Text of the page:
September 6, 2013
Covers are a common staple of music. It’s hard to find a band that hasn’t covered another artist’s work, whether it’s purely for live performance purposes, or typically as a bonus track on an album. Soul singer Kendra Morris has completely blown all stereotypes apart with the release of her second album, Mockingbird.
The entire album is covers, ranging from artists such as The Rolling Stones to Pink Floyd to Metallica and Lou Reed. It’s an ambitious venture for someone as fresh in the music world as Morris, but she pulls it off spectacularly.
It’s fascinating how Morris can take these songs and make them her own. A song may start and sound like just her, without a hint of the actual original in it. If you don’t know it’s a cover you may not realize it until you hear a line from the original that you recognize. When that realization hits though, it’s a wonderful moment.
The album opens with “Space Oddity,” one of David Bowie’s most easily recognizable tunes.
It’s a good start to a good album, very soulful. It’s not as ‘strange’ as Bowie’s rendition, and that’s almost a little refreshing in this case. Elements of the ‘space’ theme can still be felt in the sound of the instrumentation and Morris’ vocals, particularly in her harmony.
Her cover of “As Long As I’ve Got You” may be the one track on the album that strays the least from the original. It’s still a great tune and she does the song justice, but it’s not really all that interesting in comparison the some of the other work she’s done on the album.
The third track on Mockingbird, The Rolling Stones’ “Miss You,” is a good choice as far as her style goes. It’s got a great groove, and the Stones’ music translates really well into her genre. As the Stones’ biggest disco-era hit, “Miss You” has an obvious disco influence, which Morris uses to her advantage.
She does away with any notion of harmonica in the song and opting instead for a crunchy guitar with a ‘wa’ distortion. It’s a solid track, and compared to the Stones’ original, it gains some strength where they at times faltered.
Morris next covers Dionne Warwick’s hit “Walk On By.” It’s a big departure from the original, filled with sharp drumbeats and moaning guitars. It’s a good track, but a lot more interesting if you’re familiar with the original.
Morris’ talent is apparent through the album, but so too are the talents of her band members, and never more so in “Shine On You Crazy Diamond,” a cover of one of Pink Floyd’s most memorable and musically complex songs. Morris opens the song with a long period of vocalization, perhaps nodding to Pink Floyd’s “Great Gig In The Sky” from Dark Side of the Moon.
The cover itself doesn’t stretch any boundaries with the song, which would arguably be an impressive feat if Morris was able to, but that doesn’t detract at all from the quality of the song. It’s a refreshing modern take on the song, less filled with acid-y waves of sound and more focused on the wailing, flowing nature of the song.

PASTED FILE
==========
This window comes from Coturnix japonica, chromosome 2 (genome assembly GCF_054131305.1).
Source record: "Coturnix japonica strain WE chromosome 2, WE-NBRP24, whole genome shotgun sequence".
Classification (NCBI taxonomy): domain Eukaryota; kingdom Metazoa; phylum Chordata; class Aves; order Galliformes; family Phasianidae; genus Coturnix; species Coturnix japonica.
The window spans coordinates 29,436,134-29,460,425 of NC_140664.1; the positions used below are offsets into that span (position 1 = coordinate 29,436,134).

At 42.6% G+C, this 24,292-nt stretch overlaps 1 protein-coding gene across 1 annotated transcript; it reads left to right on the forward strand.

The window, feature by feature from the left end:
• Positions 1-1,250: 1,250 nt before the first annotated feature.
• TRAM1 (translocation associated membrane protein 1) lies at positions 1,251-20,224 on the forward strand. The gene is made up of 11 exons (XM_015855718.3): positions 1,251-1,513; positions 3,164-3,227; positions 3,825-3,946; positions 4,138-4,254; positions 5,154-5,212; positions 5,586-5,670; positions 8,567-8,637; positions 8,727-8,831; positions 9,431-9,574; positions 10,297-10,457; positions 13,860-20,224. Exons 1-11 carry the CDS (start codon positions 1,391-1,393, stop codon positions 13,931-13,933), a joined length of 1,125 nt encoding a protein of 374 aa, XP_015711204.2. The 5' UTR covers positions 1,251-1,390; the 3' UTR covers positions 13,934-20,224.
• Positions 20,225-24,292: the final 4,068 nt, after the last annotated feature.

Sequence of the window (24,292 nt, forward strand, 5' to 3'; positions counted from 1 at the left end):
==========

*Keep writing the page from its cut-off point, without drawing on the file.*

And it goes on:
Morris’ next great moment is the rather unexpected cover of “I’m Gonna Be (500 Miles)” by The Proclaimers. Most people know the song as a happy, peppy, somewhat comical song featuring some very intense Scottish accents. It’s a staple of the 1980’s. Morris’ take on the song is none of these things.
It’s lustful, passionate, and a little dark. It’s not the happy-sounding jam that anyone expects. It’s also the only track on the album to feature a male voice, in the form of someone whom the tracklist names as Godforbid. It’s a very different take on the song, but it makes you want to sway and dance in a way that The Proclaimers’ version never did.
Following her cover of The Proclaimers, Morris makes a turn in a different direction, taking on Radiohead’s “Karma Police.”
Morris has this incredibly capacity for taking songs that are a little ‘strange’ and using that strange influence to fuel her own style. It may not be the most exciting cover on the album, but “Karma Police” is an interesting take and it’ll catch your attention easily if you know any Radiohead.
Possibly the most surprising and definitely the biggest departure from the original is Morris cover of “Ride the Lightning” by Metallica.
It might be one of the greatest highlights of the album.
Her interpretation of the song is just incredible. What originally was a gritty powerhouse of mid 80’s Metallica, in Morris’ hands becomes jazzy, soulful, and a little theatrical. The emotion of the song is dark, like Metallica’s original, but also features a kind of punky flair in Morris’ voice. It’s overwhelming how good her cover is. Even as a standalone, it’s a great tune, but in the context of where the song comes from, it’s just amazing how anyone could get her style of song out of something so vastly different.
The album also features a cover of Julie London’s “Cry Me A River” and Lou Reed’s “Walk On the Wild Side,” both solid takes on the original songs, before diving into another surprise.
Her cover of Soundgarden’s “Black Hole Sun” begins with an Animals-esque synthesizer and then striking a warbling note on guitar and ushering in Morris’ vocals. It’s another track that translates well from the original into her style. Chris Cornell has a vocal quality and style that is already similar to Morris’ own. It’s obvious what song it is, but Morris does make it her own.
While Soundgarden made the song dark and depressing and a little bit trippy, Morris fills it with longing, making it almost a song about missing someone.
It’s still amazing how she can change the songs she covers in the album.